However, there are several glaring problems with Duflo's proposals, some of which she addresses. The first is that these policies, and even the resulting economic development and women empowerment, aren't "magic bullets" that are guaranteed to solve problems. Of course, that is because Duflo's proposals are just guides/outlines and actual implementation is much more complicated, but this fact makes way for more obstacles and concerns. One concern is timing: how long will it take for developing countries to reap tangible benefits at a large scale via women empowerment? If workplace inequality, a problem that existed in South Korea since the 1960s, still plagues the country in 2020, how long will it take for countries like Cambodia to treat women equally? How long will it take for much more conservative Asian and Middle Eastern countries to shift their cultural views and accept that their daughters can work and be as "valuable" as their sons if such views still exist in South Korea? Progressive and rich countries like the US still suffer from heat regarding gender inequality...how realistic is it that third-world countries will overcome this glaring problem, and if they can, how long will it take?


Duflo's paper seemed to encompass Amartya Sen's idea of freedom as a means to development. By providing more agency to women, many development indicators such as fertility, infant mortality, and nutrition increase on many accounts. I was especially drawn to the argument that because women have different preferences for priorities than men, they will also have different preferences for policymaking. Despite many stereotypes that frame women as less effective in leadership, women policymakers have demonstrated significant improvements in the well being of women. Even if they do not enforce policies that are specific to women empowerment, the existence of a women in power, influences parents' decisions in educating their children and their investment in their daughters. One important caveat of this vehicle of empowerment, however, determines it imperative to provide quotas and reservations for women so that the implicit bias against women, does not prevent women from being elected in the first place. For a long time, I have been cautious to support affirmative actions as a minority, simply because I felt that people should be elected into a role based on their merit. Yet, if there are systemic barriers preventing minorities, like women from acting on their capabilities, such as having the freedom to participate politically, then it becomes absolutely necessary for positions of power to be elected. After all, if a government is designed to represent the voices of its constituents, that include women, its leadership should have some female representation. Ultimately, providing agency to women is about development, and to elevate the well-being of everyone, women need to have a voice in politics. Just like economics needs more diversity in order to shed like on issues that would otherwise go ignored, women need to be elevated in order to address issues like productive resource allocation, nutrition and child mortality, and education that are pertinent to everyone's well-being.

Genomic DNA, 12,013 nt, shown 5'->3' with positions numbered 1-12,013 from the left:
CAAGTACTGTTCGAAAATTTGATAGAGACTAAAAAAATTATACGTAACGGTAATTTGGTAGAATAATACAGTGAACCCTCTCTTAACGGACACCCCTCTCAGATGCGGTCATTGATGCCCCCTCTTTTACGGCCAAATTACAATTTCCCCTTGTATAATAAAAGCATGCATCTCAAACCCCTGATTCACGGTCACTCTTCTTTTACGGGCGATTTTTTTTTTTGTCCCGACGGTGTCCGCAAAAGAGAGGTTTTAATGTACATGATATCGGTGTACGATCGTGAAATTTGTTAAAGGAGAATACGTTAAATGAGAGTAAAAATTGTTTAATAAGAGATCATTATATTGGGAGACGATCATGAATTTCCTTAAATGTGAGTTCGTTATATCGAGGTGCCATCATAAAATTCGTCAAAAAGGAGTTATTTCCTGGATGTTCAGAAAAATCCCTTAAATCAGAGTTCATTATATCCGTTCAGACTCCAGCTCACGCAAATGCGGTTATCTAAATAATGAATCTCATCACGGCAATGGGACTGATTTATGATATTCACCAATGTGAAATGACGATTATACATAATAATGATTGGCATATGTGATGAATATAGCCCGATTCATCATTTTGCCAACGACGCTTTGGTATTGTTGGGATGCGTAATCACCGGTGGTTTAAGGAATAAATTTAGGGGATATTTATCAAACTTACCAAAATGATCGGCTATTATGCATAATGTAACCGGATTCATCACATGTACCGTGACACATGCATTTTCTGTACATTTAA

-Stephanie Sezen

Mercer Peek

I thought the temporary quota system for female policymakers in developing countries was interesting. The point that even though the women put on regional councils in India had less education than their male peers, their regions had better outcomes was striking. It makes sense that giving women a platform to voice their needs would improve living conditions at home, in the female domain. I can absolutely see how in a patriarchal society, the men on city council would ignore their wives complaining about the quality of the drinking water they collect, or that the teachers don’t show up at their kids’ schools, or any other sort of “female” domestic complaint. If there is no proof that putting women on these councils harms anything, and it often helps, it makes sense to me.
However, I think that it is important to note the danger of appointing women (or any sort of sub-group or population) just for the sake of representing them. In a rural Indian village, there likely not a huge difference in the capacities of educated men and their less educated wives- I would expect them to be similarly capable to make policy for their small area. However, as you start moving up in the government and looking at larger cities and countries, it is essential that representatives be well-qualified. In most developing countries, female education is neglected or even actively ignored. It is ill-advised to put poorly qualified candidates in these positions. I agree that there needs to be female representation, but it should not be mandated until we can ensure equal qualification. I think the first mandate should be in equal educational opportunities for girls and boys (which we are seeing). Once that is accomplished, if female representation in the government is still not naturally occurring, then it could be time to think about a temporary quota.